Since the incident at the US Capitol Building on January 6th, calls for new domestic terror laws are growing. President Biden and plenty of other US politicians have made it clear that they view the demonstrators who entered the Capitol as “domestic terrorists.”
In Congress, there is bipartisan support to increase penalties for domestic terror convictions that put them on the same level as laws targeting international groups, like ISIS and al-Qaeda.
On Thursday, a bipartisan majority of the House Homeland Security Committee endorsed the idea of domestic terror laws. US lawmakers heard from so-called experts who claimed there was a “high likelihood” that another “domestic terrorist attack” would occur soon.
Rep. Michael McCaul (R-TX) joined a bipartisan group of lawmakers calling for new domestic terror laws. “I think it sends a strong message about where Congress is, that we’re going to treat domestic terrorism on an equal plane as international terrorism,” he said.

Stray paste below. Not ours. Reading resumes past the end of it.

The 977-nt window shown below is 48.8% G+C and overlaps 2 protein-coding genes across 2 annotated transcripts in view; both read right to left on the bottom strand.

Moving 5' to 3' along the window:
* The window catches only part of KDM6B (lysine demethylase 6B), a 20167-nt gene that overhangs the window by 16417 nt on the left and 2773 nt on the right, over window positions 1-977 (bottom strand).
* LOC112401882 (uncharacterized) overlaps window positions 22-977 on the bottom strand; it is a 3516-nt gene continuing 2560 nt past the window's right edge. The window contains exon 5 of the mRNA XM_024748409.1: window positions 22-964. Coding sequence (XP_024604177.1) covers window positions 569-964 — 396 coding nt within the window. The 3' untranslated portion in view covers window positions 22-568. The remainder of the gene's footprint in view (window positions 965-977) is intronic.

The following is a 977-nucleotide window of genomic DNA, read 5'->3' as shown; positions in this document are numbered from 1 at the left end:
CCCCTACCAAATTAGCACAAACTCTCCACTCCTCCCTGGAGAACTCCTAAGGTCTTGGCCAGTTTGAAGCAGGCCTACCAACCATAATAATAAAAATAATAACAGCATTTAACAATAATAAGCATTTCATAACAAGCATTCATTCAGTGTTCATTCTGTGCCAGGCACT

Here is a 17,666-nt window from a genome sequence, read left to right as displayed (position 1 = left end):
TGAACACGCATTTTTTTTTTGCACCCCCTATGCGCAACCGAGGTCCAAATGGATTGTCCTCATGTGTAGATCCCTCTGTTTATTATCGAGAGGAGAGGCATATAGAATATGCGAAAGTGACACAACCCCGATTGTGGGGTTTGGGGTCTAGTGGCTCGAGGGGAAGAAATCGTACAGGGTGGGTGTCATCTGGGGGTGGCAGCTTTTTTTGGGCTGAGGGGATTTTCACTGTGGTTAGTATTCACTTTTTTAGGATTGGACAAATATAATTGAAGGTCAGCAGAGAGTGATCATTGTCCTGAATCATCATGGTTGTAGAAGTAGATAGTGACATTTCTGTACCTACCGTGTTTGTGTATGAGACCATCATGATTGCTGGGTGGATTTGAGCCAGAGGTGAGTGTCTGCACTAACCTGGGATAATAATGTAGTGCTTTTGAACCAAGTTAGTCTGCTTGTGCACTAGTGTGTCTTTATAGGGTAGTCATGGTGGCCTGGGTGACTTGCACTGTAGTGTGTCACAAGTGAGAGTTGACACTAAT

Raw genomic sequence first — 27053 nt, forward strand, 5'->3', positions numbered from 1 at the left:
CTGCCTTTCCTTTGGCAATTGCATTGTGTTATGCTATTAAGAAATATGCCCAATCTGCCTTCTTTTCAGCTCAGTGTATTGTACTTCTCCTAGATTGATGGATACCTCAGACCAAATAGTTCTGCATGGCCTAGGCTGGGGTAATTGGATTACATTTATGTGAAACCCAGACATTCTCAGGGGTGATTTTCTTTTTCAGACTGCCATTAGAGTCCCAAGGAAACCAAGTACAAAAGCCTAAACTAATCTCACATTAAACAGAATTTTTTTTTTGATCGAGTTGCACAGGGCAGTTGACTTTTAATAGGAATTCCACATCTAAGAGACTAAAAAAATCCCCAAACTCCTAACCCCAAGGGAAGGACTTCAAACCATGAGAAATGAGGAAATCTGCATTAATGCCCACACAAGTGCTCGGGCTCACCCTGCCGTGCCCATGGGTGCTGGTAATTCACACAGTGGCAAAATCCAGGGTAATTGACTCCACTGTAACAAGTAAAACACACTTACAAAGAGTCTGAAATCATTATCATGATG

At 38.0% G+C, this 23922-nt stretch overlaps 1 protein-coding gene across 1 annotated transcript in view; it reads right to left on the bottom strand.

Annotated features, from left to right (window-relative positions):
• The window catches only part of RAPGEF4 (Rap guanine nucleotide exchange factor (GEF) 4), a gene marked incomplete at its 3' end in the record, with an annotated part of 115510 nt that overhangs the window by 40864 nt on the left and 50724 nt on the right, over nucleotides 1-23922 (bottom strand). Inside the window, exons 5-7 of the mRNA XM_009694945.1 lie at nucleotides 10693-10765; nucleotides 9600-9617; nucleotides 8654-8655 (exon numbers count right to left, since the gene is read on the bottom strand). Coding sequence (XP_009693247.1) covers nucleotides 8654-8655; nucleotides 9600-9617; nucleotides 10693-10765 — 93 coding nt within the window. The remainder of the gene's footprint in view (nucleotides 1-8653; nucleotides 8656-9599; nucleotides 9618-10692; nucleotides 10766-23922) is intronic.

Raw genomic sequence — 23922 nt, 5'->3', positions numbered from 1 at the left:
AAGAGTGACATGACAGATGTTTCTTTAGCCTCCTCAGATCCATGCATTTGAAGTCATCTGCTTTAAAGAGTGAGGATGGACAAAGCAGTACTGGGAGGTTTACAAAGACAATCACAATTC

Elizabeth Neumann, a former assistant secretary for counterterrorism and threat prevention at the U.S. Department of Homeland Security, suggested that the threat would linger for “10 to 20 years.”
Domestic terror legislation has been introduced in Congress that would establish domestic terror offices within the Department of Homeland Security, the Department of Justice, and the FBI. But with talks of increasing penalties for domestic terror convictions in Congress, more legislation could be introduced that would have grave implications for free speech and the First Amendment.
President Biden has previously bragged that the Patriot Act was based on a domestic terror bill he authored after the 1995 Oklahoma City Bombing. “I drafted a terrorism bill after the Oklahoma City bombing. And the bill John Ashcroft sent up was my bill,” Biden said in 2001, referring to then-Attorney General John Ashcroft. A bill that is similar to the Patriot Act that targets domestic terror groups could be in the works.
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